Tuesday, July 24, 2012

Meograph - Telling Stories with Maps

Maps are frequently used as storytelling devices.  However, relatively few tools exist to facilitate the transition from a map to a story.  Meograph, which is in its beta form, provides a platform to merge the 'where' of a story with media such as videos and photographs.

Time is also an important fourth dimension here.  Meograph makes it easy for authors to progress through their stories from one date and time to the next.  Watch the Meograph Demo of the Treyvon Martin Case for an example of how compelling such melding of media and geography can be.  Narration can also be added by anyone.

Meograph is very polished and easy to use.  I created a rough draft short story of the Derecho Storm here: http://www.meograph.com/jongross.  Spatially, there are a couple of stories that could be told. I need to create better locations for storytelling.  Most importantly, although a draft, what was created was done quickly and looks good. I will work on my Meograph and we will revisit it later.

Bottom line: Creating a smooth coherent spatial story with media in Meograph is far easier than with any desktop GIS program.  Hopefully, all that time saved from creating animations will help you tell a better story.  With a quick click, your meograph can be shared through social media or embedded.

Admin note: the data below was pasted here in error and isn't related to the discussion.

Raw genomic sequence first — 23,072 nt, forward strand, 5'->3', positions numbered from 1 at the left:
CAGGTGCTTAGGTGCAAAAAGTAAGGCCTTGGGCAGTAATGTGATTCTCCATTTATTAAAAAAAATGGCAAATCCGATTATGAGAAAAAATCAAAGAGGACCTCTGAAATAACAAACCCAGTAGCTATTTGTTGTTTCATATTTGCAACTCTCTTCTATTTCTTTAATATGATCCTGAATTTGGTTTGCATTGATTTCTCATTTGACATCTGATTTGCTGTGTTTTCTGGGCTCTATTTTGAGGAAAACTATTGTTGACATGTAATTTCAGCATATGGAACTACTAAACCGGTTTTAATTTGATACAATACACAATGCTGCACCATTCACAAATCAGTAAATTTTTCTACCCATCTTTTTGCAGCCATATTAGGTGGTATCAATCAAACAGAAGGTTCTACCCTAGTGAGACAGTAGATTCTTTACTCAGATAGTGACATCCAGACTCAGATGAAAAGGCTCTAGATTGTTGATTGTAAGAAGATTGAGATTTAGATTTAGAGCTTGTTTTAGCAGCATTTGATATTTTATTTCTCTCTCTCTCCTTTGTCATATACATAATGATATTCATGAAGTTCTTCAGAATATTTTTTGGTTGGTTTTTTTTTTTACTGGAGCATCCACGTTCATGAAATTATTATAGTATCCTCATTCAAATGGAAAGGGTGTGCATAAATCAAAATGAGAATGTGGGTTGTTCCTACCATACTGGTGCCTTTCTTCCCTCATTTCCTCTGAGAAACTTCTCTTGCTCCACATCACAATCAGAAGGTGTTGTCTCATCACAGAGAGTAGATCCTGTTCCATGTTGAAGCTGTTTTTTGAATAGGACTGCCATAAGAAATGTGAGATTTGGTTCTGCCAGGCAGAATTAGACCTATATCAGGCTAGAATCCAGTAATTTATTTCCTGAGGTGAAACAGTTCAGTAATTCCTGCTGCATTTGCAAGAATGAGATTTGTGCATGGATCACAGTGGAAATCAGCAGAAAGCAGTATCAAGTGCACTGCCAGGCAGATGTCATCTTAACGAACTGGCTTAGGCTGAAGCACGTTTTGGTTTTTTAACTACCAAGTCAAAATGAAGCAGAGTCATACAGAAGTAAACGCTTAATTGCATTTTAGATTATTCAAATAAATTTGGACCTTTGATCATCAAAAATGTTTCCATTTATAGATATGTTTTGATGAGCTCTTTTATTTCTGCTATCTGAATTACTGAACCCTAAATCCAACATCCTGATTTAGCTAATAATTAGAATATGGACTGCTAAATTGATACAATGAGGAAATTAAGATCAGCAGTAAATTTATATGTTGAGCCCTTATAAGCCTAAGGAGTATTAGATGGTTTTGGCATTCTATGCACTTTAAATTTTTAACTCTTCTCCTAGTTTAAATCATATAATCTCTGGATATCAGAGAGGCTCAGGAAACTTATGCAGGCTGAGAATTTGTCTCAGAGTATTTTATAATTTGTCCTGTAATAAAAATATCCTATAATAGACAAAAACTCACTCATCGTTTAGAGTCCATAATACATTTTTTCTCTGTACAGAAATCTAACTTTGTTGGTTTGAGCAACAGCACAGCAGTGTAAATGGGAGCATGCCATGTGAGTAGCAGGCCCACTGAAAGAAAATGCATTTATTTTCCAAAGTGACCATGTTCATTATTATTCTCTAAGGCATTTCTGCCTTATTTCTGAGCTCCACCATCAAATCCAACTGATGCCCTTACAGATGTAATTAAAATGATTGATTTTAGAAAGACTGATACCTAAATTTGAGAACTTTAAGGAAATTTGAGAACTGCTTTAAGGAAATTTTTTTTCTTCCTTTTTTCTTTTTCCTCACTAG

Friday, July 20, 2012

Non-GIS Open Source, Worthy Companions

Do not look at the title twice!  Yes, this post is about non-GIS open source software.  However, these open-source programs make great companions to any analysis. 

For example, you may find the need for a traditional statistical software package. R Statistical Software can aid in importing, analyzing, and cleaning your data.  You can perform traditional statistical analyses.  There's even a spatial package, although you will better off sticking with open source GIS programs like GRASS or QGIS.  A good overview of its spatial package can be found here.

Want to examine social networks?  Then, Gephi's great!  I just analyzed my Facebook network in only a few minutes after following a tutorial.  In addition, Gephi has features and plugins to help you map geographic data
At some point you may also need Python.  Editing and organizing code, then give Notepad ++ a try.

A some point you will have to compress files, then 7-zip is a sure thing.  You may want to playback some videos or animations and VLC Player works great.

GIMP is a image maniupulation program similar to photoshop.  You can see an example of combining GIS with GIMP on a great GIS blog.

You will probably want to type up your results or make a few "PowerPoint" slides...so there's Open Office and the Libre Office implementation. If you need a standalone pdf creator, then there's PDF creator.

Lastly, if you ever want to venture away from Windows or other operating systems, there's Ubuntu--an easy installation of Linux.  Be sure the open-source or for-fee programs you want to run have a Linux version before making the switch.  Naturally, many open source programs have a Linux version but some do not.

Monday, July 16, 2012

Map Story: Organize Global Info Spatially

MapStory's website is a "compliment" to Wikipedia, according to the MapStory website.  Ultimately, its goal is "to enable any student, teacher or practitioner on Earth to tap the power of this new mode of conveying one’s stories, arrayed across geography and as they unfold over time. "  Sounds like a great open source GIS goal!